Postby ussyorktown » Sat Aug 04, 2012 3:43 pm

The law greatly changes the balance of power between the FAA and pilots in their certificate enforcement cases. The new law is truly revolutionary.

the most revolutionary alterations are found in §2 and in particular sub section §2(d). Heretofore, the legal playing field was tilted in the government’s favor; the FAA has had the benefit of a lower evidentiary standard that administrative proceedings allow. If the certificate holder disagrees with the findings of the NTSB administrative law judge, he or she could appeal that determination to the full NTSB and from there, the only appeal was to a US Court of Appeals. Both of those reviews are limited to the facts and evidence as accepted by the ALJ.

The law now allows a pilot to appeal to a US District Court. There the Federal Rules of Evidence (FRE) and the Federal Rules of Civil Procedure (FRCP) require a more exacting level of proof and the basis for accepting evidence are far more demanding. By setting the USDC as an appeal court, that means that federal judges may take evidence and will require that the FAA meet the strict rules of those courts.

This may not appear to be a significant change, but it is. The FAA lawyers will have to spend considerably more time preparing their cases to be ready for these more exacting requirements. They will demand that the FAA inspectors produce evidence that is subject to this higher level of scrutiny. This extra burden will begin to occur in preparation for an informal conference, for the NTSB ALJ hearing and the full NTSB review; because the new §2(a) requires that a case seeking denial, amendment, modification,suspension, or revocation of an airman certificate must comply with the FRE and the FRCP. Most importantly, the FAA lawyers know that there is the possibility of a full trial before a US District Court judge.

Another significant change in the balance of proof is found in §2(c). The statute, 49 USC 44709(d)(3), used to require that the NTSB was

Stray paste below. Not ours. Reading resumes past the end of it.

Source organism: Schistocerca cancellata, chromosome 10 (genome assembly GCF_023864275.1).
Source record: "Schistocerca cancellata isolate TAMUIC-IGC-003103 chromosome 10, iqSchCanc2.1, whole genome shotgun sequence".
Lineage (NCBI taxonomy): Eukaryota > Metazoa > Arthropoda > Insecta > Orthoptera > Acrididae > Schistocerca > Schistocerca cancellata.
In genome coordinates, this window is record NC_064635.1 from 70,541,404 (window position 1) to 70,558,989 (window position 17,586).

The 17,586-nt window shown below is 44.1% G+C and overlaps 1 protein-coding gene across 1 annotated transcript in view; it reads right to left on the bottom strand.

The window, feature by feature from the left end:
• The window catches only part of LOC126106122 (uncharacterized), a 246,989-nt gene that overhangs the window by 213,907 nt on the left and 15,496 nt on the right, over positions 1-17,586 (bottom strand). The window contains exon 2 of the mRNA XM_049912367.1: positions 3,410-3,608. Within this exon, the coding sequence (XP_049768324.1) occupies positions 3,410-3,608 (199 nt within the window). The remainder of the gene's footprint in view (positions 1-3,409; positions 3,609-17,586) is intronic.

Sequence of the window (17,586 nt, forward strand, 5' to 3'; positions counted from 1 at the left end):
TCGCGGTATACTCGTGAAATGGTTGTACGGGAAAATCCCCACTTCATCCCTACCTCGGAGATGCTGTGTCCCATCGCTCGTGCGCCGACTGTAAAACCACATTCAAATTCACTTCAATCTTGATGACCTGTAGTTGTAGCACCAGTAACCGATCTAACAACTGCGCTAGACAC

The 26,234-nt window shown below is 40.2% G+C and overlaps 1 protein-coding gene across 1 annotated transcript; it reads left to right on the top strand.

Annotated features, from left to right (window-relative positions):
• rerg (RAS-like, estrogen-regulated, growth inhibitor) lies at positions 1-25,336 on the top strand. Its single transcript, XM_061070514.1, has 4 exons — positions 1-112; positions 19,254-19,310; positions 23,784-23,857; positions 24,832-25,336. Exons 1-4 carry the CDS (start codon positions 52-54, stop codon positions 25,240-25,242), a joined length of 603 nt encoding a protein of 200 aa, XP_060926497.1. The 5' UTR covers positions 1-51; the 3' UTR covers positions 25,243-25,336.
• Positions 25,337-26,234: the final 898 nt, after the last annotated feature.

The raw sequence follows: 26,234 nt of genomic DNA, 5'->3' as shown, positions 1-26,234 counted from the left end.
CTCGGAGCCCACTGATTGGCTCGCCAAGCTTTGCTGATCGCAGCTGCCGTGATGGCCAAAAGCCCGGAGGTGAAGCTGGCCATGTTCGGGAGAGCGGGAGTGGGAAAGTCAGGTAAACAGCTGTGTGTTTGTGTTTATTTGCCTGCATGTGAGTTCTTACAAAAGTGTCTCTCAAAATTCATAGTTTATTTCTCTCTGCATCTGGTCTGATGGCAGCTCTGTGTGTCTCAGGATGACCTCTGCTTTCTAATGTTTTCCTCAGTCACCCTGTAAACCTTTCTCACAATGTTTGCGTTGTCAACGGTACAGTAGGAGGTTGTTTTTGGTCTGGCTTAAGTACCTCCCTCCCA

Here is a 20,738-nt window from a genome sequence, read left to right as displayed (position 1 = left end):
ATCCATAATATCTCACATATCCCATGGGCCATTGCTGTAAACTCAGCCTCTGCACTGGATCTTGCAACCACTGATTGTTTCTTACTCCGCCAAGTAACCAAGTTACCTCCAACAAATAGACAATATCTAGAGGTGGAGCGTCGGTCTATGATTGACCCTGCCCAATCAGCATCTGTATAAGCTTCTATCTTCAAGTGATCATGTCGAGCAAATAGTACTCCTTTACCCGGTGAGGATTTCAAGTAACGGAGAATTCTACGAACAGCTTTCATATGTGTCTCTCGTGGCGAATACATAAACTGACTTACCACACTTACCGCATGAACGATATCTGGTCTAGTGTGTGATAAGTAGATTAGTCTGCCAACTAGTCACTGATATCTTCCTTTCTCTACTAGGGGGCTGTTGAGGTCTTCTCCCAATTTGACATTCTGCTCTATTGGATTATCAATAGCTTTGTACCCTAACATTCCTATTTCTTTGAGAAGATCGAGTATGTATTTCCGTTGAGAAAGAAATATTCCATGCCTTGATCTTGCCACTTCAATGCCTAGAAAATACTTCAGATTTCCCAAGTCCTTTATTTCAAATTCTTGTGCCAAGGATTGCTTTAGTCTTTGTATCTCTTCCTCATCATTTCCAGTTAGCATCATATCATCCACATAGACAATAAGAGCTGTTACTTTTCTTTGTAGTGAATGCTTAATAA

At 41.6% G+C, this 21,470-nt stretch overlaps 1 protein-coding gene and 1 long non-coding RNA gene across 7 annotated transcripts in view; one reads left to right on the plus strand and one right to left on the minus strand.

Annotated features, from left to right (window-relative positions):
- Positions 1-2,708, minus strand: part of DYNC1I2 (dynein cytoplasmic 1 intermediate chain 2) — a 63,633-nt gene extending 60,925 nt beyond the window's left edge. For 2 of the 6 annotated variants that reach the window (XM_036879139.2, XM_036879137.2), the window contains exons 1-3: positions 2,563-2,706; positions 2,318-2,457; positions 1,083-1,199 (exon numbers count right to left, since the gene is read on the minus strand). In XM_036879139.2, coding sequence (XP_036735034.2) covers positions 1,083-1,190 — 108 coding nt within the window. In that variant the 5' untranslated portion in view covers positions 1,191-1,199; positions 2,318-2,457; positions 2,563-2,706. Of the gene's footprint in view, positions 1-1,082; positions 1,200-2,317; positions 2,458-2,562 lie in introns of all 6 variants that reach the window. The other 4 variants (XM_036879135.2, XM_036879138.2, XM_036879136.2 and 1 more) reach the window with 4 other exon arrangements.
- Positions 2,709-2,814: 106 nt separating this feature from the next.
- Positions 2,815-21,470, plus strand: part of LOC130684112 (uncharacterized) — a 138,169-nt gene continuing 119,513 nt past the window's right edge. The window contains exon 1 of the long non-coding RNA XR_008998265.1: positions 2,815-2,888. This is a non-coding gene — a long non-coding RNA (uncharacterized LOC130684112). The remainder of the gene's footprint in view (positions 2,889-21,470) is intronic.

“…bound by all validly adopted interpretations of laws and regulations the Administrator carries out and of written agency policy guidance available to the public related to sanctions to be imposed under this section unless the Board finds an interpretation is arbitrary, capricious, or otherwise not according to law.”

That statutory language (prior to S.1335) meant, if the FAA Chief Counsel or the Associate Administrator, Aviation Safety issued written policy guidance on the Federal Aviation Regulation at issue, the NTSB had to accept that interpretation as law unless that opinion was arbitrary, capricious or otherwise not according to law, THAT IS, only in all but a very few instances, the FAA view controlled. That meant that the certificate holder had a very difficult time arguing that the position of the FAA was wrong. That due deference was stricken; so now an airman may assert that the FAA’s reading of its own rules is wrong. THAT’S a huge change in the rules.

The newly enacted §2(b) requires that the FAA give the airman a warning that is similar to the Miranda rights—including (text followed by commentary):

telling the suspect “the nature of the investigation”; the FAA has recently given limited information about the case at the Letter of Investigation stage;
that an oral or written response to a Letter of Investigation from the Administrator is not required; “you have the right to remain silent”
that no action or adverse inference can be taken against the individual for declining to respond to a Letter of Investigation from the Administrator; “silence is not an admission”
that any response to a Letter of Investigation from the Administrator or to an inquiry made by a representative of the Administrator by the individual may be used as evidence against the individual; “anything you say can be held against you”
that the releasable portions of the Administrator’s investigative report will be available to the individual; the FAA releases an EIR if you ask; this seems to require that it be made available and
that the individual is entitled to access or otherwise obtain air traffic data described in paragraph (4)
That (4) paragraph makes the FAA preserve and make available any Air Traffic Control data that may be related to the alleged incident. There were occasions in which the FAA LoI was sent after the date when AT in the ordinary course of its business would have voided the relevant tapes. The new §4(c) makes the data held by the private contractor, which provides the Flight Service Station support, available as though it was the government.